In the end, she lost more than six seats, but the far from "Strong-and-Stable" one still clings on at Number Ten — the female version of Kaufman & Hart's, The Man Who Came to Dinner.
On the morning after the June 8 poll, it was reported that May had struck a deal with the Democratic Unionist Party (DUP), which would allow her to keep her job after her party — against all the predictions of the Oh-So-Clever Elite Pundits Club — lost its majority in the House of Commons.
It was on this basis that May journeyed to Buckingham Palace to seek the HM Queen's permission to form a new government. But almost two weeks on and there's still no official deal with the Democratic Unionists.
On Wednesday, June 21, it was reported that an agreement was in jeopardy over demands made by the DUP for £2 billion (US$2.53bn) investment in Northern Ireland. You can hardly blame the DUP for trying to extract their pound of flesh from a Prime Minister who is desperate for their support: it's their big chance and they must take it. But even if a deal is eventually agreed, May's position is still precarious. Her future may be "Orange" but it certainly isn't bright.
The smart-alecks who say that Jeremy Corbyn, for all his great campaigning, still did not "win" the election should consider what was in Wednesday's Queen's Speech. Or rather, what wasn't.
Those mean-hearted Tory manifesto pledges to means test winter-fuel payments for old age pensioners, to radically change the funding of social care (aka the "dementia tax") and to axe universal free school meals for four-to-seven year olds were all missing. As was the commitment to hold a free vote on bringing back fox-hunting.
By stopping these controversial measures, Corbyn has already achieved a considerable victory and one that Tory-voting pensioners up and down the land (and foxes too) should be grateful for.
The good news for genuine moderates, is that Tories won't be able to get anything through the present Parliament which remotely resembles Thatcherism. And, to the chagrin of the neocons, it's very hard to imagine how the present Parliament would sanction all-out war with Syria either.
The Tories, who were licking their lips at the prospect of a majority of up to 180 seats, before the election, are in a proper bind. May, having needlessly thrown away a working majority by calling an election three years early, should, after such a disastrous miscalculation, have been asked to resign by now by the so-called men in grey suits. She stays on principally because the people behind the curtain — the money men who finance the party but who we hardly ever see — are terrified of a Jeremy Corbyn-led Labour government.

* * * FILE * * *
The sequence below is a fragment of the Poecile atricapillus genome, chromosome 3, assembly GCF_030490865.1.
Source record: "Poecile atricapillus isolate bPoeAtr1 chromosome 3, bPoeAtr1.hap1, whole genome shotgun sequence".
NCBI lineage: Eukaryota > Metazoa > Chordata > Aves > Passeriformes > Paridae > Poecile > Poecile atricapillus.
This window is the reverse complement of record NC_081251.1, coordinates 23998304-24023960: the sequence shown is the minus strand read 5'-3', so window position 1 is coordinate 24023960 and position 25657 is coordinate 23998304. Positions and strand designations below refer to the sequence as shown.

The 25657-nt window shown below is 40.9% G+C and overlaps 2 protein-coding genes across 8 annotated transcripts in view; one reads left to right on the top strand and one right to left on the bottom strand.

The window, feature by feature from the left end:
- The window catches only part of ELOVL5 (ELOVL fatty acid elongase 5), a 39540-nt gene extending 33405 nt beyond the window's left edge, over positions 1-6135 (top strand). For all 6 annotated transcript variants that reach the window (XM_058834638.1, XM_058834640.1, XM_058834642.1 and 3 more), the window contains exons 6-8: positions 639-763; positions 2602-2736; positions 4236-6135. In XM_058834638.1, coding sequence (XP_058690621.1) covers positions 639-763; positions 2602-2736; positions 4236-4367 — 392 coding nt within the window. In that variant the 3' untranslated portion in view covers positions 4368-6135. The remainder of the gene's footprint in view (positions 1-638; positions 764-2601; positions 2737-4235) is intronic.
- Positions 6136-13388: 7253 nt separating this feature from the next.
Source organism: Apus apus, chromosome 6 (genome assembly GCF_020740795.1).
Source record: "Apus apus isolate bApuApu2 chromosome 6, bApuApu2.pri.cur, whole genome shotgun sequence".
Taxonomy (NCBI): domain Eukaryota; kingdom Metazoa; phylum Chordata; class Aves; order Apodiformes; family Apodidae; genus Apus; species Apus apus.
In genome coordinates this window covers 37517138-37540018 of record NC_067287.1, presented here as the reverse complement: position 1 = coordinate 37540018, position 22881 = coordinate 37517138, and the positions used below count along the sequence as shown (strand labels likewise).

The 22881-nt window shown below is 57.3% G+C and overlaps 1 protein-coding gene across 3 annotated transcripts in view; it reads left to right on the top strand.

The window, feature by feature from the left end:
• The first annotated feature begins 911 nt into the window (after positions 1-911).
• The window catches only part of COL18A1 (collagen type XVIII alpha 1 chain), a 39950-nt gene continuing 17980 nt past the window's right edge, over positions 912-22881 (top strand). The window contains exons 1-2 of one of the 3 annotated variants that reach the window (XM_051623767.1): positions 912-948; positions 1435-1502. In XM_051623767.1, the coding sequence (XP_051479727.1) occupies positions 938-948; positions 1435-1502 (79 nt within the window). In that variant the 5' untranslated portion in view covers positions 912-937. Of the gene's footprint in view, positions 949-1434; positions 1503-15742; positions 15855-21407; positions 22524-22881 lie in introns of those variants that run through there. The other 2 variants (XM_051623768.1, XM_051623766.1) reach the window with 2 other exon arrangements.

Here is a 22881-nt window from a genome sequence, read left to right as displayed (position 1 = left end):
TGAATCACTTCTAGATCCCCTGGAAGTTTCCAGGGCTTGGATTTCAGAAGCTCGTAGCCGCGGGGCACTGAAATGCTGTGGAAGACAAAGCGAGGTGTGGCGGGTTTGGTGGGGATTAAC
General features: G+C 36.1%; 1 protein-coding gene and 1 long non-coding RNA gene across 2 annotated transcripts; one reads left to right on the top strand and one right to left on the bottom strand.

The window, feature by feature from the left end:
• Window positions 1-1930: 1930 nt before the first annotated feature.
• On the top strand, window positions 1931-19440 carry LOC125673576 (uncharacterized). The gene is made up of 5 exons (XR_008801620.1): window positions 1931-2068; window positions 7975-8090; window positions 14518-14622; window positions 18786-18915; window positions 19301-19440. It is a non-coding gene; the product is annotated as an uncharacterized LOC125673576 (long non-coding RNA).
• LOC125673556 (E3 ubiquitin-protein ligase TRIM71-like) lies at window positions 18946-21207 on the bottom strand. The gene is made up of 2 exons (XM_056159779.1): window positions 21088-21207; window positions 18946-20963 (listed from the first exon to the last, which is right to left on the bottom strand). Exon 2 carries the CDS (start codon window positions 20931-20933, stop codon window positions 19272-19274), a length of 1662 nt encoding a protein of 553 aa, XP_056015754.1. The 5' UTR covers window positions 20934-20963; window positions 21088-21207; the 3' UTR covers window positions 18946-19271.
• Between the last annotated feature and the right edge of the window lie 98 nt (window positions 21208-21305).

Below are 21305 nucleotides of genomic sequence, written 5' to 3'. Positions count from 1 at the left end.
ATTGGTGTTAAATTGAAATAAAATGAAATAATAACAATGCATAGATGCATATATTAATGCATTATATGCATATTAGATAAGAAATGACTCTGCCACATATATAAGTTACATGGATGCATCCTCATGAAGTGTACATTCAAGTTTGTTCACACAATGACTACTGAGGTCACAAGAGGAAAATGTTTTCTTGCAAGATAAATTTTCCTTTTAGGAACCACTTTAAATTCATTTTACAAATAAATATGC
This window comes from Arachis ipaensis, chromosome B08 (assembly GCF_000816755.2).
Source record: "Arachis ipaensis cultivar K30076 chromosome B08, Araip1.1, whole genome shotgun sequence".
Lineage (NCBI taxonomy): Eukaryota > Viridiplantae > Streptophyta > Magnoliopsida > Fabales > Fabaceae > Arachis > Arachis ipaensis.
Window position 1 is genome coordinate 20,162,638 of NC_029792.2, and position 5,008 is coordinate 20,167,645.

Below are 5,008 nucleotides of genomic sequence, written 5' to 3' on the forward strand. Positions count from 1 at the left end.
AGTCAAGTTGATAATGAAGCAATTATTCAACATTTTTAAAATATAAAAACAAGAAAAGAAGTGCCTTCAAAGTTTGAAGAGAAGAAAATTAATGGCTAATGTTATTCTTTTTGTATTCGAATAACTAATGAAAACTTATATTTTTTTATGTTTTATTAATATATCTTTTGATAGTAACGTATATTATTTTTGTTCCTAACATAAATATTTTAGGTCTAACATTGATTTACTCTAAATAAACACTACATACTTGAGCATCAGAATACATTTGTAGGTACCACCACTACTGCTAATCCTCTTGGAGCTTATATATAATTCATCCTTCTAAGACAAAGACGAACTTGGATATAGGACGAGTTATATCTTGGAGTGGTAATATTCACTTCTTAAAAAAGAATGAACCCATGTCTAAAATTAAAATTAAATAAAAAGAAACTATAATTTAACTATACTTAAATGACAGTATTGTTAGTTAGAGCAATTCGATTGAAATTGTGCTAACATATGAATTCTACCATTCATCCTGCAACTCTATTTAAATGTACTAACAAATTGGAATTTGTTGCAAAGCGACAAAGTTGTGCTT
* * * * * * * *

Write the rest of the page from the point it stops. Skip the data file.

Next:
After her calamitous campaign, May won't be allowed to fight another general election as Tory leader, but if she were to be toppled now — then the new party leader — be their name Davis, Hammond, Johnson, or Davidson — would have to go to the country to gain a mandate. And with a recent poll showing Labour having a lead of five per cent, that wouldn't be a particularly wise move for the Tories.
The "occupy the crease and hope something turns up" approach of the Tories is reminiscent of the strategy deployed Captain James Bigglesworth in that wonderfully exciting novel Biggles Foreign Legionnaire. Biggles and his chums are holed up in a castle in the remote Valley of the Tartars, and besieged by marauding Kurds.
"Can you see anyway out of this?" asks Ginger. "Frankly, no," answers Biggles. "The thing will just have to work itself out."
There doesn't seem to be a way out of the Tories from their current dilemma, but making a run for it by calling another election now is probably their worst option. Like Biggles and his comrades, they've got to stay in their fortress for as along as they can. Leave too soon and they'd get gunned down.
Brexit of course is another factor which could determine whether May stays days, weeks or months. A cross-party "Extreme Center" coalition of Blairites and Cameronites seems to be growing to pressurize May to opt for a "softer" Brexit. Writing in the Mail on Sunday, New Labour guru Lord Mandelson urged "mainstream" Labour MPs to "stand by" the "wounded" May if she "did the right thing for the country" and defied what he called the "Brexit head-bangers."
In the same paper, the billionaire global financier George Soros wrote: "If Theresa May wants to stay in power she has to change her approach. By approaching the negotiations (with the EU) in a conciliatory spirit, she could reach an agreement with the European Union on their agenda and agree to continue as a member of the single market for a long enough period to carry out all the legal work… She could then carry on leading a minority government, because nobody would want to take her place."
Ironically May's stated reason for calling an early election was to "strengthen" her hand at Brexit negotiations — in fact it has put her under much more pressure to compromise with the EU than before. All things considered, Theresa May is incredibly lucky to still be drawing her £150K (US$190K) Prime Ministerial salary.
What happened on June 8 was a defeat, an a humiliating one at that. Especially when you consider the Conservatives raised almost ten times more in election funding than Labour and had almost all the "mainstream" media on their side.
But paradoxically, May's clinging on to her job at least for a short while is doing Corbyn a huge favor. Her approval ratings continue to sink, while his continue to soar. In the two weeks since the election it has been Corbyn who has looked Prime Ministerial and not "Theresa Mayhem." Bookies now have Corbyn as 2-1 to be the next British Prime Minister. The odds of the next election being held in 2017 is 13-8, with 2018, 2-1.
Remember all those pundits who told us Corbyn was leading Labour to a catastrophe?! It turns out they had the wrong leader and the wrong party.
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